All long-term care and other healthcare facilities should have a proper Medical Equipment Maintenance Program in place. With budgetary issues, staff cutbacks and decreasing reimbursements, many facilities choose to avoid this expenditure. But this is a failure to recognize that it is a matter of good risk management, as well as being both a regulatory and accreditation compliance requirement.
Hospitals today typically have their own in-house biomedical engineers to service, maintain and inspect their equipment. Long-term care facilities do not have, or even need, an entire Biomedical Engineering Department, but they are still required to have their equipment properly maintained and tested.
The lack of ongoing preventive maintenance of medical equipment increases the risk of potential injury to patients or staff members caused by defective equipment. Most accrediting organizations such as The Joint Commission, AAAASF, HFAP, CHAP, CARF, and even the DOH, to name a few, require proper maintenance as indicated in their accreditation guidelines. While some refer simply to “properly maintaining” equipment, others such as TJC, are quite specific regarding the requirements.
As part of keeping your facility’s operating safe, periodic inspections should be performed. In addition to the periodic inspections, all equipment must be inspected prior to being placed into service and after any repairs. It is important to note that all equipment must be tested and documented, regardless of ownership (i.e. facility owned, leased, borrowed, etc.). The burden is on the facility, not the equipment provider.
The cost of having an ongoing program is far less than the costs and risks of not having one. While accidents can happen due to equipment failure; a safety program establishes a reasonable defense against negligence. Why risk the potential of lawsuits, higher insurance premiums, negative press, or regulatory deficiency citations? An Equipment Maintenance Program helps your facility create a safer environment. Proper management can improve the cost-effectiveness and utilization of your equipment by reducing downtime and minimizing equipment failures.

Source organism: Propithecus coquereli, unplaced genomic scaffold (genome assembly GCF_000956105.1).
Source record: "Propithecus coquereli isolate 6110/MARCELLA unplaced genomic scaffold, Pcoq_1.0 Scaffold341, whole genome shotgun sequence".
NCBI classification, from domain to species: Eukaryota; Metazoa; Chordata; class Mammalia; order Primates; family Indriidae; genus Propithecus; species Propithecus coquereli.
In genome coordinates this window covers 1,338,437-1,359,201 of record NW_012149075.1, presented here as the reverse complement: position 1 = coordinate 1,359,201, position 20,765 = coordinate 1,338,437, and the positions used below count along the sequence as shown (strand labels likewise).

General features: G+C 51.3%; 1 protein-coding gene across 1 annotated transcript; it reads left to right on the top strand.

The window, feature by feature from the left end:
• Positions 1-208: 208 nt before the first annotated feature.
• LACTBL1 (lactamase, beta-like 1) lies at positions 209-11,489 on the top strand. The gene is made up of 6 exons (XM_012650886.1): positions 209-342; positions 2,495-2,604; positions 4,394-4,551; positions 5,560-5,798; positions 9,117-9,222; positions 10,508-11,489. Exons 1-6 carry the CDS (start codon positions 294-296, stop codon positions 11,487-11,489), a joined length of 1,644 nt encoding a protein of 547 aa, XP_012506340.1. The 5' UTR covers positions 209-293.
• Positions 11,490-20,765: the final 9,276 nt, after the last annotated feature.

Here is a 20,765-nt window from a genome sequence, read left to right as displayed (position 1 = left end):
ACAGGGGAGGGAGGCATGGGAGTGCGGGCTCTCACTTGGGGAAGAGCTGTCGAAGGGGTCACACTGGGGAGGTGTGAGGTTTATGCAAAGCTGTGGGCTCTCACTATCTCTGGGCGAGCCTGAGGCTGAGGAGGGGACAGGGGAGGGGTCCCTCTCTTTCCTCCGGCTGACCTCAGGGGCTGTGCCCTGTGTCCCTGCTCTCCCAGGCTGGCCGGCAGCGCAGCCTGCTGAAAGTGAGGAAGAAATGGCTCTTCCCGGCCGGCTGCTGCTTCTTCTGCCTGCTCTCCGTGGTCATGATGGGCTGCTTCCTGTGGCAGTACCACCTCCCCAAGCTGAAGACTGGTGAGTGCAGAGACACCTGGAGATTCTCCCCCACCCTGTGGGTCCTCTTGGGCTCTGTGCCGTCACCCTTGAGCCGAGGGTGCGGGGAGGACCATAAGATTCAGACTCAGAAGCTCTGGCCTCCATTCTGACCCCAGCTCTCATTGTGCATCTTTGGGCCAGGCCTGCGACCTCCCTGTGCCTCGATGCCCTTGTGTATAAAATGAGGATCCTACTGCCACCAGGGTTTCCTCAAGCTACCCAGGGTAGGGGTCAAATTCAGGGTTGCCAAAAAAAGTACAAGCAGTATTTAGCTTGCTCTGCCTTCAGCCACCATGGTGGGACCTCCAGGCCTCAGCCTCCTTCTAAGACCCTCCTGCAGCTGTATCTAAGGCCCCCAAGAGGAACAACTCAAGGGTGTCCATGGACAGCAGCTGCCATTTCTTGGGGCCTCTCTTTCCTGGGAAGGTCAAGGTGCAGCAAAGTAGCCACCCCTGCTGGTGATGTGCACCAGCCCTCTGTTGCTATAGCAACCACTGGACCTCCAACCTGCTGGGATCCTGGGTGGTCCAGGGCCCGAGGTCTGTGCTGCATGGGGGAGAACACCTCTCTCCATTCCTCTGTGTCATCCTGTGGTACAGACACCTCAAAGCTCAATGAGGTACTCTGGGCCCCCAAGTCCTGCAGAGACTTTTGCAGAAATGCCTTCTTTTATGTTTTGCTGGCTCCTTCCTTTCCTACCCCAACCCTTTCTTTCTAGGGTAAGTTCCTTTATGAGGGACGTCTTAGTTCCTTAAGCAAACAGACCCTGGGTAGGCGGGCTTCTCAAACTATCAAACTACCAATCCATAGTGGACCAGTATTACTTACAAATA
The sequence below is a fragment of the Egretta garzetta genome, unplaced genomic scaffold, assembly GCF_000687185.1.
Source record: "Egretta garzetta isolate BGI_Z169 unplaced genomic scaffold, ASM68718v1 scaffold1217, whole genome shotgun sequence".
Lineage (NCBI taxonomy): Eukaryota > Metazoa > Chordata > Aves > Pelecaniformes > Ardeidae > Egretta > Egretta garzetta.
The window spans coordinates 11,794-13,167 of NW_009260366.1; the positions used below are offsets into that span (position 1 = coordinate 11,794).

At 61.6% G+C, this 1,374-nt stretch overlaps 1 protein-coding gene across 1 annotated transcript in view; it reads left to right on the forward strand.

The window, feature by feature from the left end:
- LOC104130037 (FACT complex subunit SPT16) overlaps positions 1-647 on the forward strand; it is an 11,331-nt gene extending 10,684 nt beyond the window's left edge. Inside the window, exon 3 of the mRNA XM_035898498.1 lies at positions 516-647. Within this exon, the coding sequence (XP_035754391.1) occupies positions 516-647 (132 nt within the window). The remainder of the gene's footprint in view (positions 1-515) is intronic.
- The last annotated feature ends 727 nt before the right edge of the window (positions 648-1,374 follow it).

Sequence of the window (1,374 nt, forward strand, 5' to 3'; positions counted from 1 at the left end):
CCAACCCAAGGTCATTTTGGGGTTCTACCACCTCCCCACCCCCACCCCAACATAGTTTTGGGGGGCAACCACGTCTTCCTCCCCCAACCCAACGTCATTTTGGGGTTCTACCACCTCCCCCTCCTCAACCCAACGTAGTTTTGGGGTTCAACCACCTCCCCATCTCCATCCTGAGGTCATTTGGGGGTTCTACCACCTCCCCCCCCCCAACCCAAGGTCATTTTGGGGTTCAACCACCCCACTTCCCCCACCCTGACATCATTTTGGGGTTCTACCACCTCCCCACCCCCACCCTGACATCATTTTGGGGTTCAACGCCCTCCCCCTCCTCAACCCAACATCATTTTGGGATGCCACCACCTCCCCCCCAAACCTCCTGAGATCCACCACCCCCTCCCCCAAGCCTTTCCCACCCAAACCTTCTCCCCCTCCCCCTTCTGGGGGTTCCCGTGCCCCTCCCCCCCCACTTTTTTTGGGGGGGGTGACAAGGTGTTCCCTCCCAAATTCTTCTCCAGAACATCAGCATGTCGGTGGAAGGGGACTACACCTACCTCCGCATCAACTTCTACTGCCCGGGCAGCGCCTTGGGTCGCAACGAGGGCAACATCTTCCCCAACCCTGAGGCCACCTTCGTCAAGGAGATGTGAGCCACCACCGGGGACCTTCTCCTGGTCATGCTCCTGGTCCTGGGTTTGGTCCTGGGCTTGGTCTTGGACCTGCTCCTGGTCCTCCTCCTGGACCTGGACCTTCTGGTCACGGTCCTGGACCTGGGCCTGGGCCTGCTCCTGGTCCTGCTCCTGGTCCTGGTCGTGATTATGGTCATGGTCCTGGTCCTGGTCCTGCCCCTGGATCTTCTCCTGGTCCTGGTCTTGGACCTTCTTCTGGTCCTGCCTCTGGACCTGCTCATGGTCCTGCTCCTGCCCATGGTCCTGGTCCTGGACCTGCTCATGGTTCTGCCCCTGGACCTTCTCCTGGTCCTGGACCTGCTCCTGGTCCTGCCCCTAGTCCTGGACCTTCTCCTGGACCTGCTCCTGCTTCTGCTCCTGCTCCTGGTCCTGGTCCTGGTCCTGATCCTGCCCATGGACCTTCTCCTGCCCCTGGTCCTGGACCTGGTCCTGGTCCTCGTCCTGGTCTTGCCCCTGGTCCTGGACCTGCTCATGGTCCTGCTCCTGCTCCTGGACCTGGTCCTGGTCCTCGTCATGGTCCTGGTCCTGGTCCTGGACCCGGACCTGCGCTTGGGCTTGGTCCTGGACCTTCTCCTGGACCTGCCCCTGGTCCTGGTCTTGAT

In dealing with medical equipment, it is crucial to be alert for signs of malfunction. Your resident’s health and safety may be at stake. Do your patient lifts have worn parts and are hazardous when lifting or moving a patient? Are your beds and wheelchairs free of exposed metal with sharp edges or loose parts which can cause accidental falls (i.e. loose wheelchair brakes)?
Price alone cannot be your main consideration. We suggest you consider the following, when choosing your parts provider.
- Do I have enough personnel to cover service and support functions?
- Who do my fellow peers use?
- How long has the company been in business?
- What are the knowledge levels of the customer support staff?
- How broad-based is their parts inventory? Do they specialize in only one type of equipment or can they provide parts a wide variety of equipment?
- Will they provide me with references?
- Can I reach ownership or management should the need arise?
Choose a company that has a track record of serving your industry. Longevity speaks volumes and over time your vendor will be there for you and stand behind their work. Medical Parts Source has been serving professional healthcare facilities since 1990. Choose your parts provider carefully and only after you have received satisfactory answers to the questions above.